The fourth day of go competition in the 4th SportAccord World Mind Games started at 9:30 on December 14 with two games that would draw the line between the medal winners and non-winners in the women’s section. On one board Joanne Missingham (Chinese Taipei) was playing Kim Chaeyoung (Korea), to whom she had narrowly lost two days before. On the other board Cathy Chang (Chinese Taipei) was challenging the famed veteran Rui Naiwei (China). Chinese Taipei had two chances to upset the Chinese-Korean monopoly on women’s medals in years past.
But monopolies are not easy to break. The Missingham-Kim game was over in only 111 moves. Playing black, Ms Kim took a territorial lead in the opening, some white groups got into trouble, and Ms Missingham resigned.
Cathy Chang held out longer. In fact, her game was played out to the end, and if there had been no compensation, she would have won. Unfortunately for Chinese Taipei, Cathy was playing black, and after the 3-3/4 stone compensation had been subtracted from her score, she lost by 2-3/4 stones, or 5-1/2 points.
The medals, accordingly, would go to Yu Zhiying, Rui Naiwei, and Kim Chaeyoung. Ms Rui and Ms Kim would play in the afternoon round for a chance at the gold. Ms Missingham and Ms Chang would play for fourth and fifth places.
Shortly after the end of the Rui-Chang game, the fourth round of the mens team event began, with Europe playing Japan, Korea playing North America, and China playing Chinese Taipei. Once again China Taipei had a chance to upset the medal-cart; a victory over China would give any one of four teams a fair chance at winning the gold.
Chinese Taipei got off to a good start on board two when Lin Li-Hsiang, playing black, defeated Mi Yuting. Lin lost five stones early on, but turned the loss to his advantage, and then enlarged his lead in a late ko fight and won by resignation. Lin had lost three title matches in Chinese Taipei this year, but the stocky twenty-one-year-old looked impressive in defeating his eighteen-year old superstar opponent.
Chinese Taipei’s upset hopes were dampened, however, when their leading player Chen Shih-Iuan lost a tightly fought game to China’s leading player Shi Yue on board one, and were then dashed when Tuo Jiaxi convincingly defeated Chang Che-Hao on board three. China now has four straight wins, and their remaining match is against North America. While China was struggling past Chinese Taipei, the North American team lost to the Korean team 0-3, so China’s chances of completing a clean sweep of all their matches when they play North America tomorrow appear quite good.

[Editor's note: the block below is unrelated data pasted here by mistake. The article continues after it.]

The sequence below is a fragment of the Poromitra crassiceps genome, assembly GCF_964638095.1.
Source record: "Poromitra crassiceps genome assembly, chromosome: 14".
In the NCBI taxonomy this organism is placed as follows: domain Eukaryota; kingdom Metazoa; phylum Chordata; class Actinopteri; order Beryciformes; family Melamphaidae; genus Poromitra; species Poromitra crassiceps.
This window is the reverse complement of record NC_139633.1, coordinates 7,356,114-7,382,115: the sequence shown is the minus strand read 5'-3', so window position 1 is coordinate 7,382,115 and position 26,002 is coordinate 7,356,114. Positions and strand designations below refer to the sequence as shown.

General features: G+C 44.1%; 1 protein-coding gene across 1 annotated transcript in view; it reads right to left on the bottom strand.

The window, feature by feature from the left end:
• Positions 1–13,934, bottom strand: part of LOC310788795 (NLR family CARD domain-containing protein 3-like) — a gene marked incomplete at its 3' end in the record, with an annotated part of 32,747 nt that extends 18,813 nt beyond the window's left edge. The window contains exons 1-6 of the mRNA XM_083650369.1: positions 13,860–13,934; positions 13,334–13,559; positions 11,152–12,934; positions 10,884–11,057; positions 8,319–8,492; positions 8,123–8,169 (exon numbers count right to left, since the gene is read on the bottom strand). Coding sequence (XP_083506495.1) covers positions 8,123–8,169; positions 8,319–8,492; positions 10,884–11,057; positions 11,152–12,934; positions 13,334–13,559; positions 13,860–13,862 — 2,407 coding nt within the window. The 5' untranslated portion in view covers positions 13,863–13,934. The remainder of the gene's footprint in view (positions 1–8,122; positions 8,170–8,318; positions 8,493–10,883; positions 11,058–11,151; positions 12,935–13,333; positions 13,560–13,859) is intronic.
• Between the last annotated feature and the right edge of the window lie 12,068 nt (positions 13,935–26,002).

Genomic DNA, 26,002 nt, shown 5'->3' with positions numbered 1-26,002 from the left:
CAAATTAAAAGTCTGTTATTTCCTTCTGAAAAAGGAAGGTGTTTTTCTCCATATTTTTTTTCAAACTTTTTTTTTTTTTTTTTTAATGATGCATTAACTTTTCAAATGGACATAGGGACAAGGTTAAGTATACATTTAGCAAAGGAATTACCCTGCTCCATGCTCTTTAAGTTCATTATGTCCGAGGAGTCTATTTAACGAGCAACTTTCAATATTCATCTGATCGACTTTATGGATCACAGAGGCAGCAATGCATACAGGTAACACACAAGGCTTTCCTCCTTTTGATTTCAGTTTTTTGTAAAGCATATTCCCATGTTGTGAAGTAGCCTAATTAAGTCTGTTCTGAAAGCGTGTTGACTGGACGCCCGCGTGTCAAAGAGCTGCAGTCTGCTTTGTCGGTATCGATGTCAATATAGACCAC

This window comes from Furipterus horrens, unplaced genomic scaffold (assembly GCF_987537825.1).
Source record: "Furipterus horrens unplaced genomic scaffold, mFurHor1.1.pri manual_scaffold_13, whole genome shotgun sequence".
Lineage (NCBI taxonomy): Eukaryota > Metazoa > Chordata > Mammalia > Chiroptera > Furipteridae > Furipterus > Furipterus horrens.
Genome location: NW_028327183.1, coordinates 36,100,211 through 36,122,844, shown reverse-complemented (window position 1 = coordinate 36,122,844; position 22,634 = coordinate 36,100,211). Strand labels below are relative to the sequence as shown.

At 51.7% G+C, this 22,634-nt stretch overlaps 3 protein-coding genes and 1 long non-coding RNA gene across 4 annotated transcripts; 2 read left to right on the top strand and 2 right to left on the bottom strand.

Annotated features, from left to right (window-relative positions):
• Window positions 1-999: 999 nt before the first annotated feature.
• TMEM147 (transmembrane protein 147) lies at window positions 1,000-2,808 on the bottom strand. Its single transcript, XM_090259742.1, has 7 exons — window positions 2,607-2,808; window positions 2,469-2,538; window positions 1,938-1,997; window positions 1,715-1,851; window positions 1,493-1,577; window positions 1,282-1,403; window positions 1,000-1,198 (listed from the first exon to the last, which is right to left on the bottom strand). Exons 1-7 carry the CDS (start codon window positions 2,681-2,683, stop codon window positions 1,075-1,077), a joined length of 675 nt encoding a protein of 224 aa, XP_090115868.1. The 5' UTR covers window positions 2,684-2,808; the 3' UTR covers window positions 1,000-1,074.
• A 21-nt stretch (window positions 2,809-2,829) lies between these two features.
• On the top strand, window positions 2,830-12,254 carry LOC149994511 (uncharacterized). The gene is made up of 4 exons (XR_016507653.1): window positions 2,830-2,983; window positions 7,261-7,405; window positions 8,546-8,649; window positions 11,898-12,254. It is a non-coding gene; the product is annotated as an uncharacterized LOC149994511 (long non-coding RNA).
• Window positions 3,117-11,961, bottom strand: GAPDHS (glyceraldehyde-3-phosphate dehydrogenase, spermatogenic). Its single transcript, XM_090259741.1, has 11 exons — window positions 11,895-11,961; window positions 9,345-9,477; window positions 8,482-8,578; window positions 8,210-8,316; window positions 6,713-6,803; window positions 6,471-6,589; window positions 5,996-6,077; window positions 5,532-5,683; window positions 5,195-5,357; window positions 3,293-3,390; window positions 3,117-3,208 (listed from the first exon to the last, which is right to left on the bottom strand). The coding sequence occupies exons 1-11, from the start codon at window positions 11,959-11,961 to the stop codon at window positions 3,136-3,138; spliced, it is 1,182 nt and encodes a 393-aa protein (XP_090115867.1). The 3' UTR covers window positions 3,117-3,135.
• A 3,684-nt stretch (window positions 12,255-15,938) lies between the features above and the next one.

Europe had no better luck against Japan than North America had against Korea. The Europeans fought hard, but Yuki Satoshi beat Fan Hui by a comfortable 7-1/2 points, Ida Atsushi beat Aleksandr Dinershteyn by 14.5 points, and Seto Taiki beat Ilya Shikshin by resignation.
While the men’s games were ending, the two women’s games, which had started at three o’clock, were still in progress, and both looked very close. Rui Naiwei had been behind in the medal game, but she had caught up and now seemed to be half a point ahead of Kim Chaeyoung. Unfortunately, in the final stage of the endgame she failed to play a one-point sente move in time, allowing her opponent to play it instead. This tilted the outcome to half a point in favor of Kim Chaeyoung, who will play Yu Zhiying for the gold medal tomorrow, while Ms Rui, who won the silver medal two years ago, now takes the bronze. This will be the first time that both the gold and silver medals have not gone to Chinese players.
In the contest for fourth and fifth places, Cathy Chang prevailed over Joanne Missingham by 1-3/4 stones (3-1/2 points). In this game she had never seemed to be behind. Although no medals were at stake, there is a substantial prize differential (5000 USD for fifth place, 8000 USD for fourth place), and perhaps it is fitting that the larger prize will go to the senior player.
– James Davies